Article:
After a long flight from South America, a bird can have succulent food and a place to rest, right?
For common swallows, these delicious insects and summer quarters could be in your garden if you provide the right home for these charming and graceful birds.
Aside from a limited range in the far northwest, these birds have excluded the western United States from the list of summer destinations, although they still return to the east of the country each spring.
Homeowners who appreciate the recreational and practical nature of birds eagerly await their arrival, and some hope to capitalize on the birds’ reputation for feeding on thousands of mosquitoes every day. But more on that later.
Let’s learn more about this fascinating species, then learn how to attract Purple Martins to your garden.
The Purple Martins is the largest member of the swallow family native to North America. They are nearly 8 inches long and have a wingspan of 15.4 to 16.1 inches.
The species gets its name from the males – their plumage is a deep blue-purple iridescence. The ladies wear brown-grey feathers that are noticeably less conspicuous.
These birds love nothing but tasty insect snacks. They feed on a wide variety of flying insects, “including many wasps, winged ants, and some bees,” according to the Audubon Society.
They also eat house and crane flies, beetles, moths and butterflies. While they do eat mosquitoes, they don’t consume as many mosquitoes as legend has it.
It takes a lot of effort to catch as many mosquitoes as possible, for example, a moth. So, like many of us, they prefer a simpler meal.
Mostly foraging mid-flight, they twist their bodies and wings to catch their prey, earning their reputation as talented stunt performers.
With a clear preference for warmer weather, Purple Martins arranged their itinerary to enjoy spring and summer in the northern hemisphere, before heading south to enjoy the warmer season in the southern hemisphere as well.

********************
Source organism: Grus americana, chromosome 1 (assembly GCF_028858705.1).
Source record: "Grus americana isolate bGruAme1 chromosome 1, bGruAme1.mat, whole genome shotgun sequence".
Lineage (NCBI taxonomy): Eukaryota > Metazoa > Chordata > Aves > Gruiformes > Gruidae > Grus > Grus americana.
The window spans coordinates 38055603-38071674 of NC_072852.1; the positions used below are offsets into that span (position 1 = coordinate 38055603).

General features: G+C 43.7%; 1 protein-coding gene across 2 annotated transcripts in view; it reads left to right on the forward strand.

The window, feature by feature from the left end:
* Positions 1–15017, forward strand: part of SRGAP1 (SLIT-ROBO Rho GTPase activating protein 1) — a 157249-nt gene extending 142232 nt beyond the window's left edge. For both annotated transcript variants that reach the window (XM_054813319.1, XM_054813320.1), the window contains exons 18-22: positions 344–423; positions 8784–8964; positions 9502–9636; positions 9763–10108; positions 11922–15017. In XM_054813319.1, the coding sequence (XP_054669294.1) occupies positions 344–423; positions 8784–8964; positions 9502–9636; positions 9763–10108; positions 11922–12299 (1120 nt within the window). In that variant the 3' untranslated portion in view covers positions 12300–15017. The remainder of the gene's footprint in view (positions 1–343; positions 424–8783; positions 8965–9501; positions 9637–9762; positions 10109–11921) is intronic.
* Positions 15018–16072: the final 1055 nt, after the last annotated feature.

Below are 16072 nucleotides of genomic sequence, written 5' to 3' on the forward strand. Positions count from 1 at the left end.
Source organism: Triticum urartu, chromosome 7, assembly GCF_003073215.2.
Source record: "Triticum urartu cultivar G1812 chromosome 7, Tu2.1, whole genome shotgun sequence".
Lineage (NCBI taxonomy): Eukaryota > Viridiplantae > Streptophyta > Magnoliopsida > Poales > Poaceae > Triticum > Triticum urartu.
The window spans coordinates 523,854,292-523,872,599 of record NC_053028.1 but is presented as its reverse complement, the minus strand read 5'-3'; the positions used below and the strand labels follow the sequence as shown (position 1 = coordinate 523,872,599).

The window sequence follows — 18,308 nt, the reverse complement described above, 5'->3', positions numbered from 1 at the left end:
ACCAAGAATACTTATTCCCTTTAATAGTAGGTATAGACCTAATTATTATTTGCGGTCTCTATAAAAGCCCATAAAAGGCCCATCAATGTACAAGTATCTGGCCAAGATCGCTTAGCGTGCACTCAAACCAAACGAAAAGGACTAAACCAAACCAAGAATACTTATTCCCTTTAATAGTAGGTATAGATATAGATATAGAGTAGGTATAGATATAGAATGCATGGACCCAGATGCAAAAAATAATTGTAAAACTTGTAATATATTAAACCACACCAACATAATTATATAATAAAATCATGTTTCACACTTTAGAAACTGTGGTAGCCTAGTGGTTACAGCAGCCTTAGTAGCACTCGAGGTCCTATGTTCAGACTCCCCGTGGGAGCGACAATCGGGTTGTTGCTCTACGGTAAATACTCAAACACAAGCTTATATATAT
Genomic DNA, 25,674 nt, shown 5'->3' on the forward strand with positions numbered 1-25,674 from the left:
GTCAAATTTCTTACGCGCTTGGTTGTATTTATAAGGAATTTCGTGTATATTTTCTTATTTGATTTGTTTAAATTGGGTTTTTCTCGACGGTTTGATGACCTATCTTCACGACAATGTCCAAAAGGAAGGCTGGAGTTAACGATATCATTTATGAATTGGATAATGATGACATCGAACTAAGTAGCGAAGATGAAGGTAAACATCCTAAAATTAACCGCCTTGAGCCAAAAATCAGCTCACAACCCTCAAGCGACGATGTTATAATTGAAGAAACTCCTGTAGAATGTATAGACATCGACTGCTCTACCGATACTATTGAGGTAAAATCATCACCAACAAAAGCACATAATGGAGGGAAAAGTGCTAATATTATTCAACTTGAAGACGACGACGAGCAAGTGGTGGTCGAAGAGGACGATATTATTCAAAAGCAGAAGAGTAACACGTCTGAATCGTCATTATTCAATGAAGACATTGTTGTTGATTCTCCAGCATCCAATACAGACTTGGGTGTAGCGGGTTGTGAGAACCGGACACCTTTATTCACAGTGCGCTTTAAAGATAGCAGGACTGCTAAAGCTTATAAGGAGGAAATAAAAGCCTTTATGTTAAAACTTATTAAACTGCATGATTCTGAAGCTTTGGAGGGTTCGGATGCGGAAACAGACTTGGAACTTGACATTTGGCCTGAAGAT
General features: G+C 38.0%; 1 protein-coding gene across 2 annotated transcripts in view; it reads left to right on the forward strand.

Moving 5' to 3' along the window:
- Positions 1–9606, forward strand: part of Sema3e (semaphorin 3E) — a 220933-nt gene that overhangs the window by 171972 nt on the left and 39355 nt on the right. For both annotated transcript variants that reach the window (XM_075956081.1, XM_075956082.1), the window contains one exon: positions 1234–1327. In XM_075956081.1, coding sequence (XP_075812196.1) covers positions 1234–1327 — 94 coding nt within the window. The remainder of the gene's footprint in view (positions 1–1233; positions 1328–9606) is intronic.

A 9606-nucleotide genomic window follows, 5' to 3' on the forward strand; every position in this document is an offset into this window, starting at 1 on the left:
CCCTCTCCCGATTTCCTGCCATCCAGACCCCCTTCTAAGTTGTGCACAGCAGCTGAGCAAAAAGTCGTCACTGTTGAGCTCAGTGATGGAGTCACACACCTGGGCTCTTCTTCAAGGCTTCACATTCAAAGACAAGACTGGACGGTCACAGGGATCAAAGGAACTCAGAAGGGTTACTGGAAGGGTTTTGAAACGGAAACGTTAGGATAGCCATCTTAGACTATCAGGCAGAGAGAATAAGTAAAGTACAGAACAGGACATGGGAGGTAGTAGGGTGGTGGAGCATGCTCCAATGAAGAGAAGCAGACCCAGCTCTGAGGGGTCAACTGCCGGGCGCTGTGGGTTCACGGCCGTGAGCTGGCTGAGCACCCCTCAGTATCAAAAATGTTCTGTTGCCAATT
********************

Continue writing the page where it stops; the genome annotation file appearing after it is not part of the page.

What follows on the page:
I mean why not?
That means they arrive in the southern U.S. as early as February and head north in May or June. Although they are in the US, their main job is to breed, usually producing 4 or 5 eggs in a season.
Many gardeners take pride in convincing these birds to expand their home in their own backyard.
Not only do they impress by reducing the annoying insect population, but they also impress with their lyrical song and playful flying style, both of which are pleasing to the eye.
There’s another reason you might want to give these birds a place to perch. We will discuss later in this article.
The Right Lodging in the Right Location
In the eastern half of the United States, Ziyan lives almost exclusively in human-provided housing.
The few who visit the West continue to nest in woodpecker holes and other natural nooks and crannies. But in the East, we’re going to give them a home.
You may have seen these apartment blocks jutting out of the ground on a very high pole in open spaces.
Birds love these apartments, or you can try natural or artificial pumpkins with cutout doors, another favorite form of housing.
In fact, Native Americans have long discovered that these purple chickens love gourd houses and hang hollow gourds around their villages to lure them.
Some gardeners hang flats and gourds together to ensure that each pair of birds finds a suitable home for their family.